6) For a myriad of reasons, I decided to look elsewhere. I responded to a tiny blind ad for a radio station and never expected to hear a thing.

How I got the job: I was stunned when the general manager of the largest radio station in town called me about being the director of advertising, marketing, and promotion for a CBS-owned station. I was shocked when I landed the job since it didn’t really fit my background. Fortunately, he could see how my experience could benefit the station.

How you can benefit: Don’t skip over blind ads, tiny job postings, or positions that don’t entirely match your background. Adjust your cover letter and resume to play up aspects of your experience that make you right for the job.

7) The station was sold multiple times so I sought a stable corporate job.


How I got the job: I had heard negative things about the company … crazy things like they wouldn’t let you go to the bathroom. I was resistant, but applied anyway, and learned that the negative things I heard were untrue, at least in my experience.

How you can benefit: Don’t dismiss a job opportunity just because you’ve heard negative comments from a couple of people. They may be disgruntled, had a bad boss, or were bad employees.

8) I worked at the stable company for a long while, but wanted to get back into nonprofit work.

How I got the job: Remember the nonprofit job I’d left for a myriad of reasons? Well, that opportunity came calling again. One of its leaders saw me at a restaurant and told me they'd never realized how valuable I was and asked me if I would come back at a higher level. I said no, but they sweetened the pot and I went back (crazy me!)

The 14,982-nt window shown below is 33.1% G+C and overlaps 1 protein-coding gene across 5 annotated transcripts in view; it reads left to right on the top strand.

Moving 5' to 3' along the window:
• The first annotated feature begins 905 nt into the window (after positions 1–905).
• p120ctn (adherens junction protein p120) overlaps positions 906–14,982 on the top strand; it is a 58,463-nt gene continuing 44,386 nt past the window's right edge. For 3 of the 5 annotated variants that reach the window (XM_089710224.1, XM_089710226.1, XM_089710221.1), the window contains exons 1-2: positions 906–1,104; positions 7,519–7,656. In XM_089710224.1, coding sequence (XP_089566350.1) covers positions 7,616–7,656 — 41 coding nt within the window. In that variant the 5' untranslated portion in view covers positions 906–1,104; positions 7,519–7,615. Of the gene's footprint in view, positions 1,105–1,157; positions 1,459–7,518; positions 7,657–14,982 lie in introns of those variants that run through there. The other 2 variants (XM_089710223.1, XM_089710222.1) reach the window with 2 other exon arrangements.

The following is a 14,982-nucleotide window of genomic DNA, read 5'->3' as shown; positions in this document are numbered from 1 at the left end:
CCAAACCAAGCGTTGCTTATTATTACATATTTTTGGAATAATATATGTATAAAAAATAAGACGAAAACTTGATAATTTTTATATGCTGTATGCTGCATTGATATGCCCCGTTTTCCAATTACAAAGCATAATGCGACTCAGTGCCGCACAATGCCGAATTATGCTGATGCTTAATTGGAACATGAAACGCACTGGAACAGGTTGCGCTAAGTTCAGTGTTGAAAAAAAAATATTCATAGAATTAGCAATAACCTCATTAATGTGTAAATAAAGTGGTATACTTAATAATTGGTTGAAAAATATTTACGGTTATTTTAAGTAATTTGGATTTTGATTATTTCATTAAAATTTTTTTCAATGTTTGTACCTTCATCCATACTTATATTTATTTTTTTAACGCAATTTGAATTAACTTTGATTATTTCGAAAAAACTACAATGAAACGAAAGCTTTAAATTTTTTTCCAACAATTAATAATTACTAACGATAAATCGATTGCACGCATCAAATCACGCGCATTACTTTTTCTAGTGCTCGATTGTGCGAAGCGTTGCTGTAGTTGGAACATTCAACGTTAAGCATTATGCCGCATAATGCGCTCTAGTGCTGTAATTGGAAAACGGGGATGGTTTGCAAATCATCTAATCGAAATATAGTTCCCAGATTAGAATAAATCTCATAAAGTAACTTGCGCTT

How you can benefit: Don’t discount your good reputation! Former coworkers may remember your work ethic and help you find work or hire you back.

9) After the nonprofit stint, I sought to go back into the corporate world, but could not crack the code at a target company.

How I got the job: I expanded my LinkedIn network and took a chance … I invited a former “big boss” to connect. She was someone I thought did not like me. She soon sent me a note saying she wanted to recommend me for a job at the targeted company. As soon as she did, I was immediately contacted by the company and hired within the week.

How you can benefit: Be courageous in your networking and in building your LinkedIn connections. The people you think can hurt you may very well be the people who can help.

10) Exhausted by this drive down my career memory lane? Don’t despair. I’ve arrived at my current job.

How I got the job: I applied online, then went one step further. I typed the company’s name into the LinkedIn search box and learned the president’s name. Then I went onto Google and typed his name and “e-mail” into the search box to learn his e-mail address. I then sent him a personal e-mail. This extra step earned me an interview, and the rest was history.

How you can benefit: Don’t just apply online. Find an executive and/or hiring manager at the target company and send them an e-mail. Include your resume and other materials that can help you stand out from those that didn’t take this extra step. Learn more.

There are many ways to land a job. Be sure to try every tactic... after all, it can help you Get a Job!

In what unique ways have you landed a job? Share your comments via the Contact Us tab.
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2 comments :

  1. All of these have the potential to work!

    ReplyDelete
  2. Missing the obvious is a terrible feeling.

    ReplyDelete